THE MUTE GODS - Tardigrades Will Inherit The Earth

The Mute Gods - Tardigrades Will Inherit The Earth

11 songs
52:00 minutes
***** ***
InsideOut

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One year ago I was wondering if The Mute Gods were a real band or just a one-off affair for Kajagoogoo bassist and session musician Nick Beggs. Not only do they seem to be a real band, but the second album Tardigrades Will Inherit The Earth comes already one year after the really great debut. The band still consists of Beggs on bass and Chapman stick, Roger King on keyboards and famed session drummer Marco Minnemann on drums. But unlike last time, there are no guest musicians. Only the daughters of Beggs and King turn up for some vocal parts. Therefore the guitar parts are shared by the three band members.

In some ways, it is noticeable that The Mute Gods have matured as a band, as they sound more self-confident on their sophomore effort. The concentration of their energies on the three core musicians also makes for a more focused effort, which turns out in a maybe not always as progressive sound, but in the end this was possibly not the intended goal. Tardigrades Will Inherit The Earth is a much angrier album than the debut, and as such it also sports a heavier sound on some tracks, especially on the first half of the album, but first we have to make it through the two minute instrumental intro Saltatio Mortis, penned my Roger King, but sounding like a piece from a rather cheesy soundtrack. But donít worry, because the first regular track Animal Army shows the trio from its best side. Combining the angry energy of progressive hard rock with a really catchy chorus, this is a song you wonít forget so fast. The following We Canít Carry On and The Dumbing Of The Stupid are also two rather fierce tracks, with the former also being quite accessible and the latter rather playing on its progressive affinities during its seven minute length. Early Warning is the albumís first ballad, a sweet and sad piece carried by acoustic guitar and fretless bass, reminding a little of early Genesis. My favourite moment comes with the title track. Tardigrades Inherit The Earth perfectly matches the progressive future with a certain retro pop appeal, resulting in a really outstand pop prog song.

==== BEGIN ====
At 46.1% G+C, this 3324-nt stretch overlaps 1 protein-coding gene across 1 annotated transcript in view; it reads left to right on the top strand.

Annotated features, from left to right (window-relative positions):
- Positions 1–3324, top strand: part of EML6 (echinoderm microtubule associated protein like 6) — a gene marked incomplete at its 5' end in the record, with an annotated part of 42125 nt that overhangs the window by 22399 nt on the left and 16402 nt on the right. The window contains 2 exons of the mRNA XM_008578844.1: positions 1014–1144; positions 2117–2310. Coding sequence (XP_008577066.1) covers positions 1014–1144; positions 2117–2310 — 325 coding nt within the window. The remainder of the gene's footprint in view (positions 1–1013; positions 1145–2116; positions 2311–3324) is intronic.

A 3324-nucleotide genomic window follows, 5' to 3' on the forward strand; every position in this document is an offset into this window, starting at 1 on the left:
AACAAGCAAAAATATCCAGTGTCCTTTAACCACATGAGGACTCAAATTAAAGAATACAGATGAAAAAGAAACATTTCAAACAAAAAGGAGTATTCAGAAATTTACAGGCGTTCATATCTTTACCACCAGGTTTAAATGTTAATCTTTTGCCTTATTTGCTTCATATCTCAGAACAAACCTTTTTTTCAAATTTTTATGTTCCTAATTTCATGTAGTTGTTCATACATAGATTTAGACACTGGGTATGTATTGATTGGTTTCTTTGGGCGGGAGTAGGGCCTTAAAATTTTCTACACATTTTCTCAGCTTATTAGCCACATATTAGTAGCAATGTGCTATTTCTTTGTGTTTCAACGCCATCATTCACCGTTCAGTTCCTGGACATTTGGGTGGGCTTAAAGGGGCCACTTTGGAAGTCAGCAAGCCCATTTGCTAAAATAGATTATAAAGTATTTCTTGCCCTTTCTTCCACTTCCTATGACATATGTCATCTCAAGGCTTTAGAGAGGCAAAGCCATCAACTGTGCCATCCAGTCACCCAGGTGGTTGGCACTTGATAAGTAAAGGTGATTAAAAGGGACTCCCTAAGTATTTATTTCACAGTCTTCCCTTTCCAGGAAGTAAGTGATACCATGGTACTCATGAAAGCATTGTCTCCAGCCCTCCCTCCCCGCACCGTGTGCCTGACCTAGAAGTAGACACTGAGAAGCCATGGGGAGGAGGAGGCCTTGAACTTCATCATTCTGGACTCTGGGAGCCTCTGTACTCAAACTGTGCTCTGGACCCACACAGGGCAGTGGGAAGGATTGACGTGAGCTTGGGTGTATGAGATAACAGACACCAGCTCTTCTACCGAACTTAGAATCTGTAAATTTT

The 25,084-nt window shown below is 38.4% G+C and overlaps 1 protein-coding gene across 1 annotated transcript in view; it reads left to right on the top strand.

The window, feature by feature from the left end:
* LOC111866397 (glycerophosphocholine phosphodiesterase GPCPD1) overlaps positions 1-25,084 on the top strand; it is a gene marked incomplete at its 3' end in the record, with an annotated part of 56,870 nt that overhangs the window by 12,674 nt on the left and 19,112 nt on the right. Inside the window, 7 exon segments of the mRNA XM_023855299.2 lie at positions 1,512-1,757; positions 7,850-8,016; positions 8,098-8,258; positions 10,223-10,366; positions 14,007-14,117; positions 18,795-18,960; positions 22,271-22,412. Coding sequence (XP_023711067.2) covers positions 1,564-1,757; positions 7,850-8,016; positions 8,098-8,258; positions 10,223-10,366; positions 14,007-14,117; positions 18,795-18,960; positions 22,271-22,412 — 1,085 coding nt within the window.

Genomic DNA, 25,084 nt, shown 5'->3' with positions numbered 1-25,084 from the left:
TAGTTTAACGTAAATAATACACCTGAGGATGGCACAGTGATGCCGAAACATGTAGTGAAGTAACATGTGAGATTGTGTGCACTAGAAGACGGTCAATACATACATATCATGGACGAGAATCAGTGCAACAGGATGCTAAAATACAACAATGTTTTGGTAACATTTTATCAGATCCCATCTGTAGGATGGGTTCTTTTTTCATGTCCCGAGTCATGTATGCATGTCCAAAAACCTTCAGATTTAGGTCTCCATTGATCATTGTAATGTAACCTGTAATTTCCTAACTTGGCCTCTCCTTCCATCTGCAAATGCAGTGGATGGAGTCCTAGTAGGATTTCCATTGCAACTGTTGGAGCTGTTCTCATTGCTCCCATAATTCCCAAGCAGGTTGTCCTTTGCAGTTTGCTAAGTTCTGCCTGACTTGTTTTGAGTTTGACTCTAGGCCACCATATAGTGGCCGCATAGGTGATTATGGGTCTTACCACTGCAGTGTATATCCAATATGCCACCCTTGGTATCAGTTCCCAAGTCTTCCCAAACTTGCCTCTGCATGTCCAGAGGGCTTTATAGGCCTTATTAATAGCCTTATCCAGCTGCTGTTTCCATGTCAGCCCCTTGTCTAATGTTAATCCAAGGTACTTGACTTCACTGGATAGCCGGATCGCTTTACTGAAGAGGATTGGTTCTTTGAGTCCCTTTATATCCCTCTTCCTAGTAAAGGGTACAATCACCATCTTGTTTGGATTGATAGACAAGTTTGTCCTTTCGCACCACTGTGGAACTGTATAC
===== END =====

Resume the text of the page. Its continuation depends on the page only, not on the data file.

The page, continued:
Like on the predecessor, the albumís second half is not quite as brilliant. Window Onto The Sun is nice enough but not as memorable as what preceded. Lament is a two-minute instrumental played on the Chapman stick and backed by orchestral arrangements, not really adding much to the album. At eight and a half minutes, The Singing Fish Of Batticaloa is a strange experience, combining a pop ballad so close to kitsch with Seventies prog parts filled with mellotron. This track has all it takes to become a guilty pleasure. Andromeda Strain is another instrumental track, a little heavier this time but at three minutes also rather short. The album ends with another ballad, Stranger Than Fiction, on which The Mute Gods prove that they really master the art of melancholy.

After having listened a couple of times to Tardigrades Will Inherit The Earth, I have to admit that like last time, there are moments of greatness amid an otherwise really good album. Nick Beggs is a great bass player and his vocals always take me back to the early Eighties when I was initiated to pop music with Kajagoogoo among others. Roger King played with Beggs in former Genesis guitarist Steve Hackettís backing band, and it shows, as both musicians complement each other very well. Finally Marco Minnemannís powerful drumming makes sure that despite the many pop elements, The Mute Gods remain a progressive rock band. And what is it with tardigrades and progressive rock? In 2008 Swedish retro proggers released a rather well regarded album Tardigrade, and now they are back with The Mute Gods. These tiny microscopic animals may not inherit the Earth, but maybe progressive rock?

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